Washington, D.C. — The U.S. Chamber of Commerce, along with the American Farm Bureau Federation, California Chamber of Commerce, Central Valley Business Federation, Los Angeles County Business Federation, and Western Growers Association, filed a lawsuit against the state of California in the U.S. District Court for the Central District of California over its new corporate climate disclosure laws, which were signed by Gov. Gavin Newsom on Oct. 7, 2023.
The new corporate disclosure laws require businesses to report on emissions across their supply chain, including indirect emissions, no matter where they occur despite the fact that such emissions can be nearly impossible for a company to accurately calculate. The laws also require companies to subjectively report their worldwide climate-related financial risks and proposed mitigation strategies. The laws apply to companies across the U.S. and worldwide on the basis of even minimal operations in the state of California, thus attempting to impose essentially a national standard.
Tom Quaadman, U.S. Chamber of Commerce Center for Capital Markets Competitiveness executive director, issued the following statement on the suit, which was filed against the state of California for violating the First Amendment, which bars California from compelling a business to engage in subjective speech, and the federal Clean Air Act, which preempts a state’s ability to regulate emissions in other states — as California seeks to do by mandating reporting on out-of-state emissions.
“We are proud of the leadership and innovation shown by America’s businesses in tackling climate change. Businesses and government need to work together to address the problem and that requires policies that are practical, flexible, predictable, and durable.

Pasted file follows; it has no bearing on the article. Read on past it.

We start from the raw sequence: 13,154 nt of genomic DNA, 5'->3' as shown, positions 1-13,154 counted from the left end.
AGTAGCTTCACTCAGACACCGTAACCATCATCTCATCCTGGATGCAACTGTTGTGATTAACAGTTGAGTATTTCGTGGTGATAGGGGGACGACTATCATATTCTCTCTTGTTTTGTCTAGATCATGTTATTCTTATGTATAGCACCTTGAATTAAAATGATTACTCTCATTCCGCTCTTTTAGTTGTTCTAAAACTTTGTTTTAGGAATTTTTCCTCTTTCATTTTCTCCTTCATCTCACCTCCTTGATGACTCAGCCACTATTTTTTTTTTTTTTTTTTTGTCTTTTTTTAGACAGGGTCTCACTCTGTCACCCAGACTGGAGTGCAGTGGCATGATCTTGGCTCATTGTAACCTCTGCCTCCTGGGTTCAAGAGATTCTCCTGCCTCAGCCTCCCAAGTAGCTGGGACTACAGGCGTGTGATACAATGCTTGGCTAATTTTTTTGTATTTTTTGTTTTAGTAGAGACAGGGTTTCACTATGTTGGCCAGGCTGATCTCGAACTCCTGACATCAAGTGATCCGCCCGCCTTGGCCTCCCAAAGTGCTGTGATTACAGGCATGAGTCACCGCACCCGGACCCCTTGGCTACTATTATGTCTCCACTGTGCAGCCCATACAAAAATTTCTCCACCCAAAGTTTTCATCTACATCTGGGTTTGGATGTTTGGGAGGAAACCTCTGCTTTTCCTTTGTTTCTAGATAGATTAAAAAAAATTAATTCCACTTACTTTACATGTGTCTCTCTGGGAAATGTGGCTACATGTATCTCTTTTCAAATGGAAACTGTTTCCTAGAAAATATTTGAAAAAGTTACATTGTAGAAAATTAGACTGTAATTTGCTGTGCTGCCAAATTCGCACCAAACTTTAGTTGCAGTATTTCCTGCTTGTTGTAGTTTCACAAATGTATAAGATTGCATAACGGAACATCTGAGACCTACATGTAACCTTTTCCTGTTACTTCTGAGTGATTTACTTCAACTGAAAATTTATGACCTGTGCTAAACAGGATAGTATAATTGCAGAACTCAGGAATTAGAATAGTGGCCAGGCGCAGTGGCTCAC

“California’s corporate disclosure laws are the opposite of that and violate the First Amendment by forcing businesses to engage in subjective speech.
“With many public companies already disclosing material climate risks, businesses are well ahead of government regulators. California’s laws usurp the role of federal regulators, opening the door for other states to take an opposite approach to disclosure, leaving businesses and their investors caught in the middle of a political scrap between states. The resulting fragmentation will undermine the competitiveness of American capital markets, ushering in an era of duplicative and conflicting state-imposed requirements.
“To make matters worse, these laws demand that both public and private businesses with even minimal operations in the state calculate their greenhouse gas emissions from their whole supply chain, no matter where those emissions take place, and subjectively measure and report their worldwide climate-related financial risks and proposed mitigation strategies to California. The costs and compliance issues of this law will be felt by businesses of all sizes, but especially small, Main Street businesses.
“The Chamber and its partners will continue to fight back against illegal and excessive government overreach at the state and federal levels, especially micromanagement that undermines responsible efforts by businesses to address climate risks.”
The full complaint can be viewed here.